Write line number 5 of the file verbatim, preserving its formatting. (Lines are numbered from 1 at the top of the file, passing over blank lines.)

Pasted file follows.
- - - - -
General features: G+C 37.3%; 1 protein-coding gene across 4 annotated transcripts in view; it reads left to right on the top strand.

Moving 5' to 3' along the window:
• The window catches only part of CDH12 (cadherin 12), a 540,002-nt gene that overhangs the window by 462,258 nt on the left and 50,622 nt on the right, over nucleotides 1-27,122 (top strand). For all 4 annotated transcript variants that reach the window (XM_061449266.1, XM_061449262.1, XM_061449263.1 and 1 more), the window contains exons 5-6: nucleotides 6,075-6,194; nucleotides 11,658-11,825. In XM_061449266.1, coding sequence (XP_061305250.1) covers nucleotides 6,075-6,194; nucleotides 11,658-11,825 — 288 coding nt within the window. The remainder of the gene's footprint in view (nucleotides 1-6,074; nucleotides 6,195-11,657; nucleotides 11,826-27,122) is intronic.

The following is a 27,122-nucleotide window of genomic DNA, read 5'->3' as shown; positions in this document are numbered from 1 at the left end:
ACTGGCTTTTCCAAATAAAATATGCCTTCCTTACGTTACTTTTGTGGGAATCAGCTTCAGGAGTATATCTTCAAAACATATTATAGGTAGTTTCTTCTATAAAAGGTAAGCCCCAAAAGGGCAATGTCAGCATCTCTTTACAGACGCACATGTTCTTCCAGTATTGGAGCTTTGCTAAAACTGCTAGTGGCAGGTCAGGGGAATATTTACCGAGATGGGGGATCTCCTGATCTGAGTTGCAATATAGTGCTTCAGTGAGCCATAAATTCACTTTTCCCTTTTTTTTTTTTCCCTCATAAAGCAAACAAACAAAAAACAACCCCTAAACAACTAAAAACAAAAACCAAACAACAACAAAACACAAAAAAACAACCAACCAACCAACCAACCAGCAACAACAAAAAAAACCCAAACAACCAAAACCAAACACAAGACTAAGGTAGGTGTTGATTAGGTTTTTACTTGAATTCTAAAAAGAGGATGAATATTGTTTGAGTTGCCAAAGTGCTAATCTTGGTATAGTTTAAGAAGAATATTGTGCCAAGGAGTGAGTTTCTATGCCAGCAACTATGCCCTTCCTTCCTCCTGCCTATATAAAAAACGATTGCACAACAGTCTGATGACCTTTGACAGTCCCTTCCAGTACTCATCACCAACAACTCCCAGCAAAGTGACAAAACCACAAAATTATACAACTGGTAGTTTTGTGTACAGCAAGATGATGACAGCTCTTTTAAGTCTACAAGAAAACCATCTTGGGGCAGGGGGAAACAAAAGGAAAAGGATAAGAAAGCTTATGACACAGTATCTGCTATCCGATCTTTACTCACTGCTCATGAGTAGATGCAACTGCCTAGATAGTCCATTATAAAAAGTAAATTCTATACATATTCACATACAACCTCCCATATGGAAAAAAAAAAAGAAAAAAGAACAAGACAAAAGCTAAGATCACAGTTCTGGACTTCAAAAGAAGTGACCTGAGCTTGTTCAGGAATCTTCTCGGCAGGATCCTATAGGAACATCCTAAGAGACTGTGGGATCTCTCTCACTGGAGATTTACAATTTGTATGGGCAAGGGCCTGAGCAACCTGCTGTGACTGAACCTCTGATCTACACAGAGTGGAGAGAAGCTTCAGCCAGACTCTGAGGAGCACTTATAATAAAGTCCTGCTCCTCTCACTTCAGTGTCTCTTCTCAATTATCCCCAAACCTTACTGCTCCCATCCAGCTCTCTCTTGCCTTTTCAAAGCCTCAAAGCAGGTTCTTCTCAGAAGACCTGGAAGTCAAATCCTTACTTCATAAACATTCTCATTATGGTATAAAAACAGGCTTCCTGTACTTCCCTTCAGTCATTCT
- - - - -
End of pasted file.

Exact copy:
ACTGGCTTTTCCAAATAAAATATGCCTTCCTTACGTTACTTTTGTGGGAATCAGCTTCAGGAGTATATCTTCAAAACATATTATAGGTAGTTTCTTCTATAAAAGGTAAGCCCCAAAAGGGCAATGTCAGCATCTCTTTACAGACGCACATGTTCTTCCAGTATTGGAGCTTTGCTAAAACTGCTAGTGGCAGGTCAGGGGAATATTTACCGAGATGGGGGATCTCCTGATCTGAGTTGCAATATAGTGCTTCAGTGAGCCATAAATTCACTTTTCCCTTTTTTTTTTTTCCCTCATAAAGCAAACAAACAAAAAACAACCCCTAAACAACTAAAAACAAAAACCAAACAACAACAAAACACAAAAAAACAACCAACCAACCAACCAACCAGCAACAACAAAAAAAACCCAAACAACCAAAACCAAACACAAGACTAAGGTAGGTGTTGATTAGGTTTTTACTTGAATTCTAAAAAGAGGATGAATATTGTTTGAGTTGCCAAAGTGCTAATCTTGGTATAGTTTAAGAAGAATATTGTGCCAAGGAGTGAGTTTCTATGCCAGCAACTATGCCCTTCCTTCCTCCTGCCTATATAAAAAACGATTGCACAACAGTCTGATGACCTTTGACAGTCCCTTCCAGTACTCATCACCAACAACTCCCAGCAAAGTGACAAAACCACAAAATTATACAACTGGTAGTTTTGTGTACAGCAAGATGATGACAGCTCTTTTAAGTCTACAAGAAAACCATCTTGGGGCAGGGGGAAACAAAAGGAAAAGGATAAGAAAGCTTATGACACAGTATCTGCTATCCGATCTTTACTCACTGCTCATGAGTAGATGCAACTGCCTAGATAGTCCATTATAAAAAGTAAATTCTATACATATTCACATACAACCTCCCATATGGAAAAAAAAAAAGAAAAAAGAACAAGACAAAAGCTAAGATCACAGTTCTGGACTTCAAAAGAAGTGACCTGAGCTTGTTCAGGAATCTTCTCGGCAGGATCCTATAGGAACATCCTAAGAGACTGTGGGATCTCTCTCACTGGAGATTTACAATTTGTATGGGCAAGGGCCTGAGCAACCTGCTGTGACTGAACCTCTGATCTACACAGAGTGGAGAGAAGCTTCAGCCAGACTCTGAGGAGCACTTATAATAAAGTCCTGCTCCTCTCACTTCAGTGTCTCTTCTCAATTATCCCCAAACCTTACTGCTCCCATCCAGCTCTCTCTTGCCTTTTCAAAGCCTCAAAGCAGGTTCTTCTCAGAAGACCTGGAAGTCAAATCCTTACTTCATAAACATTCTCATTATGGTATAAAAACAGGCTTCCTGTACTTCCCTTCAGTCATTCT